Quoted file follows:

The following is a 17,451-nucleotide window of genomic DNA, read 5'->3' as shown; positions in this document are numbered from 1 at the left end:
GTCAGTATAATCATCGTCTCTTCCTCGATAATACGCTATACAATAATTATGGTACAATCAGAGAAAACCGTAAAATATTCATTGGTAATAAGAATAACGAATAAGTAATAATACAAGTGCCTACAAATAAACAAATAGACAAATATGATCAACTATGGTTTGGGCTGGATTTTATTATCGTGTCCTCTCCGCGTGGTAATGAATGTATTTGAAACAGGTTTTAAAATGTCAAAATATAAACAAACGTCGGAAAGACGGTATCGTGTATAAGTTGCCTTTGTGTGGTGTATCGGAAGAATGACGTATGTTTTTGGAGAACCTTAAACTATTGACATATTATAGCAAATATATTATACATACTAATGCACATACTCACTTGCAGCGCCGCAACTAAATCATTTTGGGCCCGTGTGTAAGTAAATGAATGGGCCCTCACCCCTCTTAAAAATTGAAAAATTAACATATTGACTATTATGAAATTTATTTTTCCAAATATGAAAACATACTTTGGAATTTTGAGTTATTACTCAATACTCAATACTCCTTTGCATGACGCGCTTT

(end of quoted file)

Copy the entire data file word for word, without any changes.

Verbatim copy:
The following is a 17,451-nucleotide window of genomic DNA, read 5'->3' as shown; positions in this document are numbered from 1 at the left end:
GTCAGTATAATCATCGTCTCTTCCTCGATAATACGCTATACAATAATTATGGTACAATCAGAGAAAACCGTAAAATATTCATTGGTAATAAGAATAACGAATAAGTAATAATACAAGTGCCTACAAATAAACAAATAGACAAATATGATCAACTATGGTTTGGGCTGGATTTTATTATCGTGTCCTCTCCGCGTGGTAATGAATGTATTTGAAACAGGTTTTAAAATGTCAAAATATAAACAAACGTCGGAAAGACGGTATCGTGTATAAGTTGCCTTTGTGTGGTGTATCGGAAGAATGACGTATGTTTTTGGAGAACCTTAAACTATTGACATATTATAGCAAATATATTATACATACTAATGCACATACTCACTTGCAGCGCCGCAACTAAATCATTTTGGGCCCGTGTGTAAGTAAATGAATGGGCCCTCACCCCTCTTAAAAATTGAAAAATTAACATATTGACTATTATGAAATTTATTTTTCCAAATATGAAAACATACTTTGGAATTTTGAGTTATTACTCAATACTCAATACTCCTTTGCATGACGCGCTTT